If you are a regular reader of “Fraud of the Day,” you know that identity theft and tax refund fraud often go hand-in-hand. It’s pretty straightforward: identity thieves steal law-abiding taxpayers’ Social Security numbers and use them to file phony tax returns. And it’s a big problem. Now, according to an article from The Wall Street Journal, at least one tax fraud scam involving identity theft of Puerto Rican citizens’ Social Security numbers has reached the billion dollar mark.
The article describes a tax refund fraud scam “masterminded by a group in the Dominican Republic” that “has been around at least five years” in which the fraudsters use the stolen Social Security numbers of Puerto Rican citizens to file fake tax returns eligible for refunds. “The alleged scammers use the stolen Social Security numbers to file fake documents from companies purporting to withhold tax, then fake returns that are structured to ensure the filer is owed a refund.” (I need to use this group for my taxes!) Then, the checks are mailed to the fraudsters. Since the addressees often don’t live at the stated address, some mail carriers have been enlisted into the scheme. The U.S. Postal Service pointed out that these instances are “rare” and that carriers are often on the front lines helping to “catch instances of fraud by notifying authorities after seeing a large number of refund checks” go to the same address or neighborhood.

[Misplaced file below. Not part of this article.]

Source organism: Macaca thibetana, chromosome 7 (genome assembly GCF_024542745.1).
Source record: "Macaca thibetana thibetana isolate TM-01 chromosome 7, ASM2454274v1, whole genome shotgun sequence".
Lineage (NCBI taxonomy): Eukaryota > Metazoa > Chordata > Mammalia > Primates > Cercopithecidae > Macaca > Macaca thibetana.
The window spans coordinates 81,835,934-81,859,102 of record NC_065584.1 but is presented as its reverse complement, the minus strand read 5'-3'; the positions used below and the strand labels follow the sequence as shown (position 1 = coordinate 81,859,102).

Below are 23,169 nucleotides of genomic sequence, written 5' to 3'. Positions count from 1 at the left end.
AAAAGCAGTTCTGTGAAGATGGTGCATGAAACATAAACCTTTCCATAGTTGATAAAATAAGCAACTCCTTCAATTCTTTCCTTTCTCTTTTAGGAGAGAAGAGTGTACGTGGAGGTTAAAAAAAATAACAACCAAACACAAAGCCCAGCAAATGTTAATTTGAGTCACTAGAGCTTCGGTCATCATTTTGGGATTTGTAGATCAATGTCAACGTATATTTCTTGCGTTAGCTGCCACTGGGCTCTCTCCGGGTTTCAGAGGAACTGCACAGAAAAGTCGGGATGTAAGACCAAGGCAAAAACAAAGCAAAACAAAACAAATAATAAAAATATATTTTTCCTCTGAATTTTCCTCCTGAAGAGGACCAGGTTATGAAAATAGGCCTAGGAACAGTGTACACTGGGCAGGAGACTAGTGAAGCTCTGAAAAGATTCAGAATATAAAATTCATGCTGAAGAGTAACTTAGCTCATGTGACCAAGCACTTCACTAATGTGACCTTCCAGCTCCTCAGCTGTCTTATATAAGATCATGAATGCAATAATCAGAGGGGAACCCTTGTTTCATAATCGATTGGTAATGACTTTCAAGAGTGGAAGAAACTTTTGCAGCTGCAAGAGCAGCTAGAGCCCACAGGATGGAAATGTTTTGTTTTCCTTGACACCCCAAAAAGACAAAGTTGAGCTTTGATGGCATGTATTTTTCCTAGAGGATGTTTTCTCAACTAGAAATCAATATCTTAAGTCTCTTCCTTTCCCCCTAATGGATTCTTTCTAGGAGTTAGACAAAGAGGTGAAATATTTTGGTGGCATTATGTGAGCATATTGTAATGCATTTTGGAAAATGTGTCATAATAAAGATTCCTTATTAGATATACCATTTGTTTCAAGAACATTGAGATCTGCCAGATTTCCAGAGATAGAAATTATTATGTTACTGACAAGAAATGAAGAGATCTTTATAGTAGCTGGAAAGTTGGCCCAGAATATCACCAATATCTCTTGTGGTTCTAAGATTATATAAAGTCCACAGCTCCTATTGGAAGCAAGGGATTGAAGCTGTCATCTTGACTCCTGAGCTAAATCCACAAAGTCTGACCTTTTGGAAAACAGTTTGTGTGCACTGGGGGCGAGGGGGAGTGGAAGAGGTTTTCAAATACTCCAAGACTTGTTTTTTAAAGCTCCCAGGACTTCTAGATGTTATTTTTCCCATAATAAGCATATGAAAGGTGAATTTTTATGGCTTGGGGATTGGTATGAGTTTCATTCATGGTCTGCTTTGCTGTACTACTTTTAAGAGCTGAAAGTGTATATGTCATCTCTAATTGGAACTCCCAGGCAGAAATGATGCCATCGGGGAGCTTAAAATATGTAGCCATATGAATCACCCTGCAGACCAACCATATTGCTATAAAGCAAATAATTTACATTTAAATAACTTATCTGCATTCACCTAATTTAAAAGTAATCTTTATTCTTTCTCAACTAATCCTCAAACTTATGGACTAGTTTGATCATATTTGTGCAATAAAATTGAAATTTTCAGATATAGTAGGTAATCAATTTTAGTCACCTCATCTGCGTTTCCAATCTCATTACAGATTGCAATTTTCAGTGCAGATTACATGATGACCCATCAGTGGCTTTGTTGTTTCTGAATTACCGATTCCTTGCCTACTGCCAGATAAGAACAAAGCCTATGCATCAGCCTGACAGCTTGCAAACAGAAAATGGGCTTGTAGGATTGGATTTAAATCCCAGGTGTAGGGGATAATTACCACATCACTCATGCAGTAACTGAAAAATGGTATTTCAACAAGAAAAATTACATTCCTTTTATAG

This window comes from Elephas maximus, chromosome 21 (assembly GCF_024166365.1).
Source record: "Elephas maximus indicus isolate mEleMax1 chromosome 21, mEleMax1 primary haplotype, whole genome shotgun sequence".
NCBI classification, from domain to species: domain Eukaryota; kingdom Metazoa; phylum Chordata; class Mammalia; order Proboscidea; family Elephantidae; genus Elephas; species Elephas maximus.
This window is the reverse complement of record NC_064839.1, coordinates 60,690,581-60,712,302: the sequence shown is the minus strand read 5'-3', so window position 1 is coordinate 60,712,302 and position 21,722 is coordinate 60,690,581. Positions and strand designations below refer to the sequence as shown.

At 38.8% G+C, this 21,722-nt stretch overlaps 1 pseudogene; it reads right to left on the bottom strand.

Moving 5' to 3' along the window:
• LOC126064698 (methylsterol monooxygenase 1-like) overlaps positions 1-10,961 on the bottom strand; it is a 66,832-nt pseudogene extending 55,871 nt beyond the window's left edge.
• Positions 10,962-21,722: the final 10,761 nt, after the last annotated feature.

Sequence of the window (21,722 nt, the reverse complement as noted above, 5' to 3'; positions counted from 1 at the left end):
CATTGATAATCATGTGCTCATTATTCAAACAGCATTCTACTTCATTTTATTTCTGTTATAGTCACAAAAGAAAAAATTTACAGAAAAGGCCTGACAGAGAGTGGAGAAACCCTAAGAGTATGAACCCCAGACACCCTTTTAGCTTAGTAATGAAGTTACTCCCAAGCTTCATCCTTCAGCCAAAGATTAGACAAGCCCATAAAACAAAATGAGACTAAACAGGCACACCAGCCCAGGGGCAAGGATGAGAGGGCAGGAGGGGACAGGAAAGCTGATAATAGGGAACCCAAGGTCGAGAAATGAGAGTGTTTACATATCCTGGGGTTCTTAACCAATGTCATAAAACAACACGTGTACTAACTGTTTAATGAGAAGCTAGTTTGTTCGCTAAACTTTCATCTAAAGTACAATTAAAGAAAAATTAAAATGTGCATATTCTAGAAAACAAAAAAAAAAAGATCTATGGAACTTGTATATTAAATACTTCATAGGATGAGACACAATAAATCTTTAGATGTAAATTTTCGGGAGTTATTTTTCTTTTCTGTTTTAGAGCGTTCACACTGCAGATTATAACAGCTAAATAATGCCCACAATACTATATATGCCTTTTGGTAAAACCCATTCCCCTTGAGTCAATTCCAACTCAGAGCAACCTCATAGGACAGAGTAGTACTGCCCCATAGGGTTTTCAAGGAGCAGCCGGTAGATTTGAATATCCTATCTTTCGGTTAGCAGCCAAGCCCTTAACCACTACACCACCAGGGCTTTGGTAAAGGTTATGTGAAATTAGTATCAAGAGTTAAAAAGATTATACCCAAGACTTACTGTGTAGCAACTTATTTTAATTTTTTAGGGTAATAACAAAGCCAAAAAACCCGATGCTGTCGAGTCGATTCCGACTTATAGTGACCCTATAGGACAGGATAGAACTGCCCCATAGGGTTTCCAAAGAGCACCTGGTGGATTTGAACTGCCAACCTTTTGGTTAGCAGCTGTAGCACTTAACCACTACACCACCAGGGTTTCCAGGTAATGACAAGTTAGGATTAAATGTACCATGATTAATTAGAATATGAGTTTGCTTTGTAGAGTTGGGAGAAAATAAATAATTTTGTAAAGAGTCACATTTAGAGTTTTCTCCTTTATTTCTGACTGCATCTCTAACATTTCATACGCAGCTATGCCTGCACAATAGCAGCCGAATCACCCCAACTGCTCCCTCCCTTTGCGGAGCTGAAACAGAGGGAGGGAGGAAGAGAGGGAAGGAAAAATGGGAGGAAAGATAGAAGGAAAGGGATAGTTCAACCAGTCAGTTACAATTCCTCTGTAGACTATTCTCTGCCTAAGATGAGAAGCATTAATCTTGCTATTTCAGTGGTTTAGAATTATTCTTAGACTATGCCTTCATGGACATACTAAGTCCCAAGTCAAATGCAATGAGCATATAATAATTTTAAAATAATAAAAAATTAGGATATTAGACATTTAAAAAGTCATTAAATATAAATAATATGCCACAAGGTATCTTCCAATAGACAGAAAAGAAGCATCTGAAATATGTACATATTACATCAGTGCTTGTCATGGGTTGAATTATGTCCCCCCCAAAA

How pervasive is the problem? “Between October 2010 and June 2011, the IRS received phony tax returns based on stolen Puerto Rican identities that would have led to the disbursement of $5.6 billion to alleged fraudsters.” Why target Puerto Rican citizens? The article notes that Puerto Ricans don’t pay federal income tax, so they “are less likely to be on the IRS radar.”
The article in today’s fraud quotes an assistant U.S. Attorney in Manhattan who described the scam as a “scheme” that “has metastasized and spread” from New York and Boston to locations in “Massachusetts, Pennsylvania, North Carolina, Connecticut, Rhode Island, New Jersey and California.” (It’s like a bad cold; everyone is getting it.) Can it be stopped? Of course. The fraudsters have adapted to a new world, and so can the government – by leveraging public records and data analytics technology to find red flags for fraud.